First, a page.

THREATS AND ATTACKS WORSEN
This crackdown has meant that in the past few years, the situation for the media has deteriorated further. After violent protests broke out against Hernandez’s reform and austerity policies in June 2017, Rodriguez told IPI, there has been a “systematic increase” in attacks on journalists from both members of the police, military police and members of the armed forces.
Broadcasters covering anti-government marches in the capital Tegucigalpa have been attacked numerous times by police and armed forces, who allegedly beat, broke the equipment of and obstructed journalists and cameramen. Other TV crews have been targeted with tear gas, while others were threatened by civilian protesters for their perceived political bias. One journalist covering demonstrations in the northern city of Choloma was reportedly even electrocuted and forced to delete his material. Broadcasters reporting on the clampdown have had their transmissions interrupted.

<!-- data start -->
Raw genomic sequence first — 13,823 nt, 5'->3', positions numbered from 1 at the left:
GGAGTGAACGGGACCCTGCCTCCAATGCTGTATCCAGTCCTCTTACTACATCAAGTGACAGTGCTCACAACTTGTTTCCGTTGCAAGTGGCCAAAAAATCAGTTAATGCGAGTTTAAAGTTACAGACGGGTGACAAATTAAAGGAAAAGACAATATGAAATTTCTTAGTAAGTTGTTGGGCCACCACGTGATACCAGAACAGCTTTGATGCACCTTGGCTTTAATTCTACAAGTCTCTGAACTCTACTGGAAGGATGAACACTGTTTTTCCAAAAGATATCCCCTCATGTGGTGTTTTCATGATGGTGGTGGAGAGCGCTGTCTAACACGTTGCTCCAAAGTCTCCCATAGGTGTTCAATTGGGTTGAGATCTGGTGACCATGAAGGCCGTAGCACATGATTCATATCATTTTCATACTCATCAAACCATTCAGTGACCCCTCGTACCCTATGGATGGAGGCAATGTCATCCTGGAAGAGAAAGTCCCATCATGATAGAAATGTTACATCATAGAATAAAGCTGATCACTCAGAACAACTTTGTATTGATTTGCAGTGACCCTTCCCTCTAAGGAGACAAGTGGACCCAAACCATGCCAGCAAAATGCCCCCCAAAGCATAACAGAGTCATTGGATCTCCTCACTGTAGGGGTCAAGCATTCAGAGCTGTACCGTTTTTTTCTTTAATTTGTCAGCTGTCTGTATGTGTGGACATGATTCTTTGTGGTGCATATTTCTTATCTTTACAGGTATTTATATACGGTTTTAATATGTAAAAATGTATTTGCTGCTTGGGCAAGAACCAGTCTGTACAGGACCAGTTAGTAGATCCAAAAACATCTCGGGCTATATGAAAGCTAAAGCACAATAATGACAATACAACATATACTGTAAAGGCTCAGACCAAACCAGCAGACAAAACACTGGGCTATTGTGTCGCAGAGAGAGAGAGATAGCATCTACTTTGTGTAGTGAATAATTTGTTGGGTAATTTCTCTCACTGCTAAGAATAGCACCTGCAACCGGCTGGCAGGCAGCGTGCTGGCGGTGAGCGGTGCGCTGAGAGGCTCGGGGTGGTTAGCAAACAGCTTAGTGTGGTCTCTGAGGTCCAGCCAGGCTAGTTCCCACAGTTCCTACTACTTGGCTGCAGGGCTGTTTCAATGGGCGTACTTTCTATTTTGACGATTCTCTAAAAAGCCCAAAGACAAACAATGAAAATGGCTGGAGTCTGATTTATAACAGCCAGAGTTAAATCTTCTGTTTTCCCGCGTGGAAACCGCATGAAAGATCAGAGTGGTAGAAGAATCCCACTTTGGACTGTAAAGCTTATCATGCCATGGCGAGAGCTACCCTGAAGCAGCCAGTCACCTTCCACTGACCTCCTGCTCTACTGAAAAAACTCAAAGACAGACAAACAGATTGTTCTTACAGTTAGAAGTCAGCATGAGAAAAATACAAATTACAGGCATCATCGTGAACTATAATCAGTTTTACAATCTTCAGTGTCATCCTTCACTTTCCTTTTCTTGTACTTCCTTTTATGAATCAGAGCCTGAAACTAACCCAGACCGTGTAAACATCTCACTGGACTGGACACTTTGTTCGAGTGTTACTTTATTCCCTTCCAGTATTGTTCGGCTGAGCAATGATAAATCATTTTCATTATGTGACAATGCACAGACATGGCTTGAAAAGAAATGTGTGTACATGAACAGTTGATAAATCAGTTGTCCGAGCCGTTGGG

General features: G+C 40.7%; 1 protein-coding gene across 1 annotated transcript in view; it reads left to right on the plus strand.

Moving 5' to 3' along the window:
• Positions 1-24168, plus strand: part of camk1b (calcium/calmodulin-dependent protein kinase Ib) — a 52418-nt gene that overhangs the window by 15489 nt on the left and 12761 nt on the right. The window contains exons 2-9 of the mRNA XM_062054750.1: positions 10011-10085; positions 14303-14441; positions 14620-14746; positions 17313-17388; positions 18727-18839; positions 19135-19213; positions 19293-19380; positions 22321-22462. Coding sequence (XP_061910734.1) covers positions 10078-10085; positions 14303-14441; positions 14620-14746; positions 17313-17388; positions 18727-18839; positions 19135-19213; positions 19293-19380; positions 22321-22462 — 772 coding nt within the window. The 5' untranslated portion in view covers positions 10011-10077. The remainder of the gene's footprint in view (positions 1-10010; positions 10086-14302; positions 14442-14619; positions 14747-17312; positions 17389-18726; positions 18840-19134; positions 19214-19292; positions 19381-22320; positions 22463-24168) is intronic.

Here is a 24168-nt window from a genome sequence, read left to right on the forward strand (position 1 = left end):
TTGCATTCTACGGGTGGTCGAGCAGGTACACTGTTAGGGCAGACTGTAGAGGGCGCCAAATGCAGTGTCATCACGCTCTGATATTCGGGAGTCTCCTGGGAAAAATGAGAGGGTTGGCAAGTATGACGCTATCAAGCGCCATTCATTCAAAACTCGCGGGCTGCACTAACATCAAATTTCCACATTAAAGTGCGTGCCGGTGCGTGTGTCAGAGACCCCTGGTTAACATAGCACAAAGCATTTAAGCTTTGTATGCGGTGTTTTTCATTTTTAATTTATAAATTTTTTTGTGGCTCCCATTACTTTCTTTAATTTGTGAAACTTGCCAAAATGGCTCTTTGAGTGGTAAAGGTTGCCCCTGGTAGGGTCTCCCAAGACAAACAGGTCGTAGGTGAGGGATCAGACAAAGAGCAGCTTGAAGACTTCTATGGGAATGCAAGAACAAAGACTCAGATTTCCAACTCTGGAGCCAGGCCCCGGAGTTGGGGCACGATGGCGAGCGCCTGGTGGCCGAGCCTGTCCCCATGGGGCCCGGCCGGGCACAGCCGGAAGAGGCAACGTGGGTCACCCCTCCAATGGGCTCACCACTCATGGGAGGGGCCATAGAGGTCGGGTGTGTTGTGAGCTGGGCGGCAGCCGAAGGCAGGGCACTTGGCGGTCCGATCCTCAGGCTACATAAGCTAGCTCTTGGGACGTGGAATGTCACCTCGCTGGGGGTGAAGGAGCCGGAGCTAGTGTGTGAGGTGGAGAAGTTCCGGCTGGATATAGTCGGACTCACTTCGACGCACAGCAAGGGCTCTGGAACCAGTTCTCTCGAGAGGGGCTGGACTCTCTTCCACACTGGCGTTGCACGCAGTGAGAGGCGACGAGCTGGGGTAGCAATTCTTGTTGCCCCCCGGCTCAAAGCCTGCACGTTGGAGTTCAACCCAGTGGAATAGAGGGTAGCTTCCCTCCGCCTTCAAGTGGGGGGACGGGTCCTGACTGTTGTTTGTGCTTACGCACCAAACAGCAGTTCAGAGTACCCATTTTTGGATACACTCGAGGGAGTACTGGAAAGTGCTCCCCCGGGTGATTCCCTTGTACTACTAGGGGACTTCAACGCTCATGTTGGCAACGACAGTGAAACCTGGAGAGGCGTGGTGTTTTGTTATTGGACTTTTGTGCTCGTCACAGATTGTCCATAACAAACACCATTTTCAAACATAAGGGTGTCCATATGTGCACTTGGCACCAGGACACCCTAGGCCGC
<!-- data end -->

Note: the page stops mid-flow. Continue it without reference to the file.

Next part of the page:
“There are either no investigations of these cases (journalist murders), or investigations are carried out and there are no results”, he said. “Even when suspects have been jailed, it is often the triggermen, rather than those who ordered the assassinations.”
In 2019, death threats, arson attacks, and assaults of journalists also remained common, Ponce, from C-Libre, explained. She added that under the current government, journalists critical of the administration were often stigmatized by public officials and campaigns were waged through social media to discredit journalists. Others regularly receive suspicious phone calls and threatening messages online. In November, a kidnapping attempt was made against journalist César Obando in Colón – the fourth attack on him this year.
REPRESSIVE WEB OF LAWS
The Hernandez administration has also passed and amended a number of laws that give the authorities the ability to silence critical journalists. In 2017, the Congress first amended the penal code to punish journalists found guilty of the vaguely defined crime of “apology, glorification, [or] justification” of terrorism, with jail sentences of up to eight years.